Business groups weren’t the only ones making that point, either. In a July 2012 report, EPA’s Office of the Inspector General concluded that EPA’s economic analysis before implementing the residential rule was limited in that:
• The estimated cleaning and containment work practice costs to comply with the rule were not based on a statistically valid survey.
• EPA did not quantitatively analyze or include other costs outlined in Agency guidance, such as costs due to increased consumer prices, costs of unemployment, and costs to markets indirectly affected by the rule.
• EPA did not include the cost to renovation businesses of securing additional liability insurance.
• EPA recommended additional work practices in a training program that, while not required by the rule, would likely result in additional cost because the regulated community would view these practices as required.
The Inspector General recommended that the agency reexamine the costs and benefits of the lead rule and the 2010 amendment to determine whether it should be modified, streamlined, expanded or repealed.
Under the new settlement agreement, EPA will collect more data, hold public information meetings, and seek input from a small business advocacy review panel before developing a commercial/public works rule.
Critics Have Their Day
RRP’s critics hailed the rule’s delay. The National Association of Home Builders and the Associated Builders and Contractors applauded the postponement while continuing to express concern over the residential rule.
Sen. James Inhofe (R-OK), Ranking Member of the Senate Committee on Environment and Public Works, said the deferral would give EPA “enough time to collect more data and ensure that it has a clear understanding of how commercial and public buildings are renovated and repaired, or where potential lead hazards may occur.”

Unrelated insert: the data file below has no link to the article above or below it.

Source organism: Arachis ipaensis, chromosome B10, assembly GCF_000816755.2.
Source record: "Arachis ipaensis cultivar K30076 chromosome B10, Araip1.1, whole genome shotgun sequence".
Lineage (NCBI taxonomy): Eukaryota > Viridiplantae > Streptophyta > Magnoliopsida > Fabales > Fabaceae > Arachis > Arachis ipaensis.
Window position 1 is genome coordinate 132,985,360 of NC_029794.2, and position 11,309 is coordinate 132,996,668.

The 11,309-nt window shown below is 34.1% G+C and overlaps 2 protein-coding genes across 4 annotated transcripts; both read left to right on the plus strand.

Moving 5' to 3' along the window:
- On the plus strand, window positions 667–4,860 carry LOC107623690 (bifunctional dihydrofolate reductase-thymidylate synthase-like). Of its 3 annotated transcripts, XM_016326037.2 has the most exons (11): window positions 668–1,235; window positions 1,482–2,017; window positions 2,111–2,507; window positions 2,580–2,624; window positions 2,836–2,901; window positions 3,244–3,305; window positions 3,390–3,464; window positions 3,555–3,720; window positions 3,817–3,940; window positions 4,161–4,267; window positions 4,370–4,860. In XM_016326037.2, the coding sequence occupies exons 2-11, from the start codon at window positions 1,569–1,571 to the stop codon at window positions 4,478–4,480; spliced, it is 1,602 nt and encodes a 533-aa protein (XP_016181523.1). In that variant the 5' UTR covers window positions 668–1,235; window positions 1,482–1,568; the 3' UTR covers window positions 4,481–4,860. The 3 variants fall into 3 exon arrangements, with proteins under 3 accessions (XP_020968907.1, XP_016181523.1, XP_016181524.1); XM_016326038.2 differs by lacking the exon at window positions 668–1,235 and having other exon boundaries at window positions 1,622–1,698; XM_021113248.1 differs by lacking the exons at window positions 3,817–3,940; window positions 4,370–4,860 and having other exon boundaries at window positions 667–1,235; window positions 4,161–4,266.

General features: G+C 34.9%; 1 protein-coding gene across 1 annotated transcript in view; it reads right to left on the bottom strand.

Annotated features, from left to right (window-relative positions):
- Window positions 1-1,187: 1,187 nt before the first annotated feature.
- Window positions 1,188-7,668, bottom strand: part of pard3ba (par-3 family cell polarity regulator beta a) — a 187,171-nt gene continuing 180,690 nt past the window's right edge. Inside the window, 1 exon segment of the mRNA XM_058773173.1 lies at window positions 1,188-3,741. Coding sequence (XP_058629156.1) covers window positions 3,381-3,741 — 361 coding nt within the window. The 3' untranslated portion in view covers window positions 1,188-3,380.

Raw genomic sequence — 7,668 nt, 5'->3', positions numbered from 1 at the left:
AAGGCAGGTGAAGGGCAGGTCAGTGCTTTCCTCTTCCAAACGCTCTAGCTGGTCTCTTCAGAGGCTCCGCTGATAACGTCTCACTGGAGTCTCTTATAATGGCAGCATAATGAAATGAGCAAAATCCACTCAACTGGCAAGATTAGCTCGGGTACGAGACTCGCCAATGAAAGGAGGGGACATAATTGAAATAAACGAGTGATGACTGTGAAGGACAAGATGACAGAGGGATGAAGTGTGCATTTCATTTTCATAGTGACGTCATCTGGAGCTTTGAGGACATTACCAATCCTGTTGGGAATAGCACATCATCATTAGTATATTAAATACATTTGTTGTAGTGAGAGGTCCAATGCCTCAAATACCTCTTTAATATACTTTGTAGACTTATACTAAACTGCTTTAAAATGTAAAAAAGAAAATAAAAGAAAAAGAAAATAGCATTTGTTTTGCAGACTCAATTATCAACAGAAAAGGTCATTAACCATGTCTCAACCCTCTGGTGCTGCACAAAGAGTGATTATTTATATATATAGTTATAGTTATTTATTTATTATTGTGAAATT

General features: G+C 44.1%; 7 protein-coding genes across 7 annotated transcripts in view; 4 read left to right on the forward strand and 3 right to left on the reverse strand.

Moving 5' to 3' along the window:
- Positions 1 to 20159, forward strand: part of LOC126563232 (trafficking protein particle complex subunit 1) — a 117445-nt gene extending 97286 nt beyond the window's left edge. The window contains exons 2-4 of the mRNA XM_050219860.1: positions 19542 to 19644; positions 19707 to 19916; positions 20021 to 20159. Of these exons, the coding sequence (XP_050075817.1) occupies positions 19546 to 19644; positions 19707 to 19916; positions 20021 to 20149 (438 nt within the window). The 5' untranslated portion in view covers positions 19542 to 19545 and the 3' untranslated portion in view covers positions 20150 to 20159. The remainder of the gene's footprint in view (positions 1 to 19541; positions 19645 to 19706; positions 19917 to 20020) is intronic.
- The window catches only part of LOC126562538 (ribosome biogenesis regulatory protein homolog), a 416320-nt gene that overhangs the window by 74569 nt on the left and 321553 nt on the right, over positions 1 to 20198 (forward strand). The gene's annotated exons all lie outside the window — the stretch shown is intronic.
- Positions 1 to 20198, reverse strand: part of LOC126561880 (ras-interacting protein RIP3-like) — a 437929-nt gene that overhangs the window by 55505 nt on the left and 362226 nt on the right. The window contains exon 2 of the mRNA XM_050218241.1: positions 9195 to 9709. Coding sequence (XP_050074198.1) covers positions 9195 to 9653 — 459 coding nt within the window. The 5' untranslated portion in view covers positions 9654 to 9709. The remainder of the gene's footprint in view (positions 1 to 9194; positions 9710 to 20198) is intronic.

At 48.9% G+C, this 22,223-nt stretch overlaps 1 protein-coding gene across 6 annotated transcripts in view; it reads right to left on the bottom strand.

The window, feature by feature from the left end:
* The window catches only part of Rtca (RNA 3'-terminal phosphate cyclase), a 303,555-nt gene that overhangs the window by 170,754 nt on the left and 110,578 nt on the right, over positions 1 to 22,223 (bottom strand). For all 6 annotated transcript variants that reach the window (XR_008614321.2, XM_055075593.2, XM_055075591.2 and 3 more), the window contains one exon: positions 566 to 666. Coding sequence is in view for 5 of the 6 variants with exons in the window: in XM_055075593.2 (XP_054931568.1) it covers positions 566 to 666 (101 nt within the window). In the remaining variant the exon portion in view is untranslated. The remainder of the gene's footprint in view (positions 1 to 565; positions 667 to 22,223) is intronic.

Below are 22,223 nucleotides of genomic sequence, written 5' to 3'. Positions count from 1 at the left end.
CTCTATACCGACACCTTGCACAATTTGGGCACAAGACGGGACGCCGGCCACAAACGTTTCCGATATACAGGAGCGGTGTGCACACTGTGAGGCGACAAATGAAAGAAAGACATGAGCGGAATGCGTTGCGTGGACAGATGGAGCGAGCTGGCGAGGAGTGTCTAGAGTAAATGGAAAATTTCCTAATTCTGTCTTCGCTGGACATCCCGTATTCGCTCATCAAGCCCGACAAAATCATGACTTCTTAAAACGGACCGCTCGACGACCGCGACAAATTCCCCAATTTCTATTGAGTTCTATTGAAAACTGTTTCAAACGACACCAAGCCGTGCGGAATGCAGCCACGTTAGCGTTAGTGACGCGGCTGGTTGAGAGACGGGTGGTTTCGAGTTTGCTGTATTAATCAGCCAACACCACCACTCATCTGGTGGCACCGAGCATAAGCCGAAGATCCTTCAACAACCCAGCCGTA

In March, Inhofe introduced the Lead Exposure Reduction Amendments Act of 2012. The measure, similar to bills introduced in 2010, takes a sweeping run at lead regulations. The bill, now before Inhofe’s committee, would:
• Amend the Toxic Substances Control Act (TSCA) to exclude from the definition of “abatement” renovations and repairs that only “incidentally result in a reduction or elimination of lead-based paint hazards”;
• Change the definition of lead-based paint; and
• Require EPA to complete a “lead-based paint certification study” at least one year before proposing an RRP-type rule for public or commercial buildings.
In an April 15, 2011, letter to EPA Administrator Lisa Jackson, Inhofe and nine other Republicans accused EPA of acting without sufficient understanding of the problem.
Real-estate organizations had also called the plan half-baked.
In a December 2010 letter to EPA, 15 national real estate organizations wrote: “As EPA itself has noted . . . the development of lead hazard standards for public and commercial buildings is fraught with uncertainty due to the minimal data that are available regarding the prevalence of lead dust in these types of buildings and other factors that are critical to the development of a reasonable standard.”